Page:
USF’s Jeanine Cotter JD ’93 is the CEO and co-founder of San Francisco’s largest solar installation firm and a national leader in the green economy, having taken part in a recent White House summit on alternative energy. She attributes her success to principles she learned at USF and to running a business that focuses on improving the environment and supporting the local community as much as making a profit.
Members of the USF community gathered at Gleeson Plaza on Friday to remember three University of North Carolina students who were killed Feb. 10 at their off-campus Chapel Hill apartment — a crime that some Muslim leaders suggest reflects a tide of anti-Muslim sentiment in the country.
Alicia Garza, who co-founded the #BlackLivesMatter movement, will be on campus Feb. 24 for a day-long teach-in to raise awareness about prejudice, privilege, and persecution in the wake of national protests alleging widespread police violence against African-Americans.
Sometimes following your calling means venturing so far outside your comfort zone that you’ll ache with homesickness.
Four USF professors have been named College of Art and Sciences Dean’s Scholars for 2014. This year’s award honors outstanding publications and research on matters as varied as the role of religion in immigrants’ lives, previously undiscovered molecular species, fictional short stories about broken hearts, and the roots of international conflict in Africa.
A graduate student in USF’s Human Rights Education program co-directed a short documentary on the celebrated murals in San Francisco’s Mission District and helped paint one himself.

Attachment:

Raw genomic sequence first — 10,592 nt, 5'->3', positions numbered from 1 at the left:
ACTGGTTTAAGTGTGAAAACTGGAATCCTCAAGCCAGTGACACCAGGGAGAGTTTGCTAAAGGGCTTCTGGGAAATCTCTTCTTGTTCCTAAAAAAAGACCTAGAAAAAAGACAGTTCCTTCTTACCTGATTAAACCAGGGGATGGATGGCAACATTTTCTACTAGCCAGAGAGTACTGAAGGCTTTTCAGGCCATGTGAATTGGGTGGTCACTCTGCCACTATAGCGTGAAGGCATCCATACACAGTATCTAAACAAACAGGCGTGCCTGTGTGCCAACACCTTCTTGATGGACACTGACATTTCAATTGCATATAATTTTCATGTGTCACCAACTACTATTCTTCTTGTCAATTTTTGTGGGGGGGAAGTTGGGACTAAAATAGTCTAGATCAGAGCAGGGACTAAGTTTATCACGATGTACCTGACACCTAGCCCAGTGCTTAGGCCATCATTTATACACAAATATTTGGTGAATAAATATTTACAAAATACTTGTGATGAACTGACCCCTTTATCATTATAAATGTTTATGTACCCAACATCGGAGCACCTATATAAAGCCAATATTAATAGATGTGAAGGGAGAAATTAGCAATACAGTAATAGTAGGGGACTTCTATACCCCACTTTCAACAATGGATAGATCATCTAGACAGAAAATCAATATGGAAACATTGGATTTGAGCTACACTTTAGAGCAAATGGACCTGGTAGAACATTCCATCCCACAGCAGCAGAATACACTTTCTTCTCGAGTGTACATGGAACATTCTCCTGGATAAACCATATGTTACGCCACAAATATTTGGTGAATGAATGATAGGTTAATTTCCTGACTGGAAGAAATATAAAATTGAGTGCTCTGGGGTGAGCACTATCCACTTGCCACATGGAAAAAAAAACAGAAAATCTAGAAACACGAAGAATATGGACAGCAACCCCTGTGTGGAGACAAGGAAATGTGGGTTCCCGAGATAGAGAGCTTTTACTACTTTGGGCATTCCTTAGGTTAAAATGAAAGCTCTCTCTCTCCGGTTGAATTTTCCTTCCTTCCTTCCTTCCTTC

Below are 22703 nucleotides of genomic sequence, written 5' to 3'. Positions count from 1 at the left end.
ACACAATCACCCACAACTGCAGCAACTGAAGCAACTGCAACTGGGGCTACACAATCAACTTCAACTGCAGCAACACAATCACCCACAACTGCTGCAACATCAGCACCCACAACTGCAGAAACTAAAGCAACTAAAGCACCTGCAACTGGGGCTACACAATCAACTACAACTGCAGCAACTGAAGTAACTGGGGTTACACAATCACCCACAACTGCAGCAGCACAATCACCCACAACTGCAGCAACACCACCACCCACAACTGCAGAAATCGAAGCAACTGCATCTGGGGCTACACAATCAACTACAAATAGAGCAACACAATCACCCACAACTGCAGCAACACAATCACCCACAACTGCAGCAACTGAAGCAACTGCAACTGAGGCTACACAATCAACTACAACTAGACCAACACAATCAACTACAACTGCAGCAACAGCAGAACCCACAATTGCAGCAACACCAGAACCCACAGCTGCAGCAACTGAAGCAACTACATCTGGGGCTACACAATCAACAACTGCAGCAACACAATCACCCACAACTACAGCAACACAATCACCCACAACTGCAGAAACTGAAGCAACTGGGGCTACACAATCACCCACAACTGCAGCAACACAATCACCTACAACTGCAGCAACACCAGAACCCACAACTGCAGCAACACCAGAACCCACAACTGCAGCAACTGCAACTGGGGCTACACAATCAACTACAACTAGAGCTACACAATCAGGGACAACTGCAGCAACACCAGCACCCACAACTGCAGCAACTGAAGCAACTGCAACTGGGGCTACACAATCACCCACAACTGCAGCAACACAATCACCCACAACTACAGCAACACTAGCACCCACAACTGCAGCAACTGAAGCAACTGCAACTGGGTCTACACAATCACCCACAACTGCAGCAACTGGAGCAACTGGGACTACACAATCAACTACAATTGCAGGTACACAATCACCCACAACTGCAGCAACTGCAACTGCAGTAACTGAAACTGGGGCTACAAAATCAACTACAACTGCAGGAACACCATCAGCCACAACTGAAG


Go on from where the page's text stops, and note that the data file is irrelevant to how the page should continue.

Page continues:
The University of San Francisco has named the Chronicle Season of Sharing Fund this year’s recipient of the USF California Prize for Service and the Common Good. The nonprofit was selected for its commitment to assisting Bay Area families facing financial crisis.
Community and government leaders came together at the USF School of Law Jan. 20 for “Beyond the Protests,” a panel discussion on how to improve police and community interactions in the wake of controversies surrounding the deaths of Michael Brown and Eric Garner and the lack of indictments against police officers involved in those incidents.
Janice Mirikitani, USF diversity scholar and visiting professor, talks about the power of diversity and whether San Francisco's tech boom is good for residents.
With protest marches against alleged police brutality planned for Martin Luther King Jr. Day in major cities across the country, civil rights icon and USF Visiting Professor Clarence B. Jones believes the United States is living through a watershed period.
A USF program is helping redefine the role of nurses in vietnam, in an effort to improve a health care system that is struggling to meet basic needs. It's working.
Thanksgiving is around the corner, and Dons everywhere have geared up to give back to those who are less fortunate by distributing food to families, volunteering, and organizing donation drives.